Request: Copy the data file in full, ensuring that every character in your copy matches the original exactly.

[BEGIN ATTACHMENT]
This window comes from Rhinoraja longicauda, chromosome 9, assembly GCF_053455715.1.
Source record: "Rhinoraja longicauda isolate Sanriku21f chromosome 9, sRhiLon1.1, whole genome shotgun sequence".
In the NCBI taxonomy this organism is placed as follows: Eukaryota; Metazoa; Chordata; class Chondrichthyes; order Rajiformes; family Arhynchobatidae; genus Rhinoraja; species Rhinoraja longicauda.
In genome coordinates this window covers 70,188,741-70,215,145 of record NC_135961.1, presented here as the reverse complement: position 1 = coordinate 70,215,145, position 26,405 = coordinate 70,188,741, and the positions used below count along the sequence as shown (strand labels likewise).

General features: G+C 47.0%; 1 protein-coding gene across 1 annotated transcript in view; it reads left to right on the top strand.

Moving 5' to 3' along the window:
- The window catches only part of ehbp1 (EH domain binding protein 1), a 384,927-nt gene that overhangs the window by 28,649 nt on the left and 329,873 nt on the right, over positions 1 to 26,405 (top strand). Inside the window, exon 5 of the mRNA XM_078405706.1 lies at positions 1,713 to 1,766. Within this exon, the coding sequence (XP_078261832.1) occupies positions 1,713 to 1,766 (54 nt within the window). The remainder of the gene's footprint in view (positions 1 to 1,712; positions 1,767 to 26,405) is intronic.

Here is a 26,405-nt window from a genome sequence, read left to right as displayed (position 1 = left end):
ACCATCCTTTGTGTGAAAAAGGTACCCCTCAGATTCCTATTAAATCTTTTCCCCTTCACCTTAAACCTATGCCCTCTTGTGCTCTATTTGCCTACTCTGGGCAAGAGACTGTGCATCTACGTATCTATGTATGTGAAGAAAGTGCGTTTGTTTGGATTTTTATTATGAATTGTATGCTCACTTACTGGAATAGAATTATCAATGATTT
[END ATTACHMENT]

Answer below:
This window comes from Rhinoraja longicauda, chromosome 9, assembly GCF_053455715.1.
Source record: "Rhinoraja longicauda isolate Sanriku21f chromosome 9, sRhiLon1.1, whole genome shotgun sequence".
In the NCBI taxonomy this organism is placed as follows: Eukaryota; Metazoa; Chordata; class Chondrichthyes; order Rajiformes; family Arhynchobatidae; genus Rhinoraja; species Rhinoraja longicauda.
In genome coordinates this window covers 70,188,741-70,215,145 of record NC_135961.1, presented here as the reverse complement: position 1 = coordinate 70,215,145, position 26,405 = coordinate 70,188,741, and the positions used below count along the sequence as shown (strand labels likewise).

General features: G+C 47.0%; 1 protein-coding gene across 1 annotated transcript in view; it reads left to right on the top strand.

Moving 5' to 3' along the window:
- The window catches only part of ehbp1 (EH domain binding protein 1), a 384,927-nt gene that overhangs the window by 28,649 nt on the left and 329,873 nt on the right, over positions 1 to 26,405 (top strand). Inside the window, exon 5 of the mRNA XM_078405706.1 lies at positions 1,713 to 1,766. Within this exon, the coding sequence (XP_078261832.1) occupies positions 1,713 to 1,766 (54 nt within the window). The remainder of the gene's footprint in view (positions 1 to 1,712; positions 1,767 to 26,405) is intronic.

Here is a 26,405-nt window from a genome sequence, read left to right as displayed (position 1 = left end):
ACCATCCTTTGTGTGAAAAAGGTACCCCTCAGATTCCTATTAAATCTTTTCCCCTTCACCTTAAACCTATGCCCTCTTGTGCTCTATTTGCCTACTCTGGGCAAGAGACTGTGCATCTACGTATCTATGTATGTGAAGAAAGTGCGTTTGTTTGGATTTTTATTATGAATTGTATGCTCACTTACTGGAATAGAATTATCAATGATTT